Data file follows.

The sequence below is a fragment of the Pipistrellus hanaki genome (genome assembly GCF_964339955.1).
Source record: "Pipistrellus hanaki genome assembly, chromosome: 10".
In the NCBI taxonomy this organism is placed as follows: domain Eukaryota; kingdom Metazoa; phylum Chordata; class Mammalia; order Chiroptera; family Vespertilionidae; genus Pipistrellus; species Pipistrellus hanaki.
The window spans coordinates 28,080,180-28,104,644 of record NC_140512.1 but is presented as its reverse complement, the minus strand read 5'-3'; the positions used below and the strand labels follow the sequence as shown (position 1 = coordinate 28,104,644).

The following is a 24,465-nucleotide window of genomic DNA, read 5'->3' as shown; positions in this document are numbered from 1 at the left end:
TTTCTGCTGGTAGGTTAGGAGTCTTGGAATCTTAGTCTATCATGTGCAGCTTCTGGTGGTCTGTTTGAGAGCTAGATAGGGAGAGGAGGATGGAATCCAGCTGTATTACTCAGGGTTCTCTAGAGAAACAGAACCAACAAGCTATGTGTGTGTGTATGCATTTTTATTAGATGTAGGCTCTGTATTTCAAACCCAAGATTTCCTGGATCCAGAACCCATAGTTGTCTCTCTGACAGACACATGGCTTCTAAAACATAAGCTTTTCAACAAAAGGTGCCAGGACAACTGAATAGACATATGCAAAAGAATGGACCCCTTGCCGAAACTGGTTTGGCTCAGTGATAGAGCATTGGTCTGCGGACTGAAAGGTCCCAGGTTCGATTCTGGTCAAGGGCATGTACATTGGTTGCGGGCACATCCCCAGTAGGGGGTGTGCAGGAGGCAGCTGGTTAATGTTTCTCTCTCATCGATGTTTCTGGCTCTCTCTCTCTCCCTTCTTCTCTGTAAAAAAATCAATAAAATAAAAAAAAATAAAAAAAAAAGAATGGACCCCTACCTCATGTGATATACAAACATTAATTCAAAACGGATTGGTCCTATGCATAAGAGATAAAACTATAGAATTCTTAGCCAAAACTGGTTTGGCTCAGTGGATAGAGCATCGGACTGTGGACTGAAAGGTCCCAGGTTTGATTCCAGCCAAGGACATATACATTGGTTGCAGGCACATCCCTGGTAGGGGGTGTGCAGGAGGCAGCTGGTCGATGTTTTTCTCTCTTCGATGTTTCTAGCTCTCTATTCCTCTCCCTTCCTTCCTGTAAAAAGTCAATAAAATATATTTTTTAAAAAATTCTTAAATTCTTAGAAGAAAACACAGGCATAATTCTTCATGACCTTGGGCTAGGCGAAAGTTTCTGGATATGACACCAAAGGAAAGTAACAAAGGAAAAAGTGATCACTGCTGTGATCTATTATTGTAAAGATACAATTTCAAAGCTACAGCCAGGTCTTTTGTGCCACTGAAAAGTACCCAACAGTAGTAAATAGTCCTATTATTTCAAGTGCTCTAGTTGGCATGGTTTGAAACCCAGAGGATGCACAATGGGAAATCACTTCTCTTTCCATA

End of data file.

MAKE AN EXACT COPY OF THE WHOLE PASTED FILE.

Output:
The sequence below is a fragment of the Pipistrellus hanaki genome (genome assembly GCF_964339955.1).
Source record: "Pipistrellus hanaki genome assembly, chromosome: 10".
In the NCBI taxonomy this organism is placed as follows: domain Eukaryota; kingdom Metazoa; phylum Chordata; class Mammalia; order Chiroptera; family Vespertilionidae; genus Pipistrellus; species Pipistrellus hanaki.
The window spans coordinates 28,080,180-28,104,644 of record NC_140512.1 but is presented as its reverse complement, the minus strand read 5'-3'; the positions used below and the strand labels follow the sequence as shown (position 1 = coordinate 28,104,644).

The following is a 24,465-nucleotide window of genomic DNA, read 5'->3' as shown; positions in this document are numbered from 1 at the left end:
TTTCTGCTGGTAGGTTAGGAGTCTTGGAATCTTAGTCTATCATGTGCAGCTTCTGGTGGTCTGTTTGAGAGCTAGATAGGGAGAGGAGGATGGAATCCAGCTGTATTACTCAGGGTTCTCTAGAGAAACAGAACCAACAAGCTATGTGTGTGTGTATGCATTTTTATTAGATGTAGGCTCTGTATTTCAAACCCAAGATTTCCTGGATCCAGAACCCATAGTTGTCTCTCTGACAGACACATGGCTTCTAAAACATAAGCTTTTCAACAAAAGGTGCCAGGACAACTGAATAGACATATGCAAAAGAATGGACCCCTTGCCGAAACTGGTTTGGCTCAGTGATAGAGCATTGGTCTGCGGACTGAAAGGTCCCAGGTTCGATTCTGGTCAAGGGCATGTACATTGGTTGCGGGCACATCCCCAGTAGGGGGTGTGCAGGAGGCAGCTGGTTAATGTTTCTCTCTCATCGATGTTTCTGGCTCTCTCTCTCTCCCTTCTTCTCTGTAAAAAAATCAATAAAATAAAAAAAAATAAAAAAAAAAGAATGGACCCCTACCTCATGTGATATACAAACATTAATTCAAAACGGATTGGTCCTATGCATAAGAGATAAAACTATAGAATTCTTAGCCAAAACTGGTTTGGCTCAGTGGATAGAGCATCGGACTGTGGACTGAAAGGTCCCAGGTTTGATTCCAGCCAAGGACATATACATTGGTTGCAGGCACATCCCTGGTAGGGGGTGTGCAGGAGGCAGCTGGTCGATGTTTTTCTCTCTTCGATGTTTCTAGCTCTCTATTCCTCTCCCTTCCTTCCTGTAAAAAGTCAATAAAATATATTTTTTAAAAAATTCTTAAATTCTTAGAAGAAAACACAGGCATAATTCTTCATGACCTTGGGCTAGGCGAAAGTTTCTGGATATGACACCAAAGGAAAGTAACAAAGGAAAAAGTGATCACTGCTGTGATCTATTATTGTAAAGATACAATTTCAAAGCTACAGCCAGGTCTTTTGTGCCACTGAAAAGTACCCAACAGTAGTAAATAGTCCTATTATTTCAAGTGCTCTAGTTGGCATGGTTTGAAACCCAGAGGATGCACAATGGGAAATCACTTCTCTTTCCATA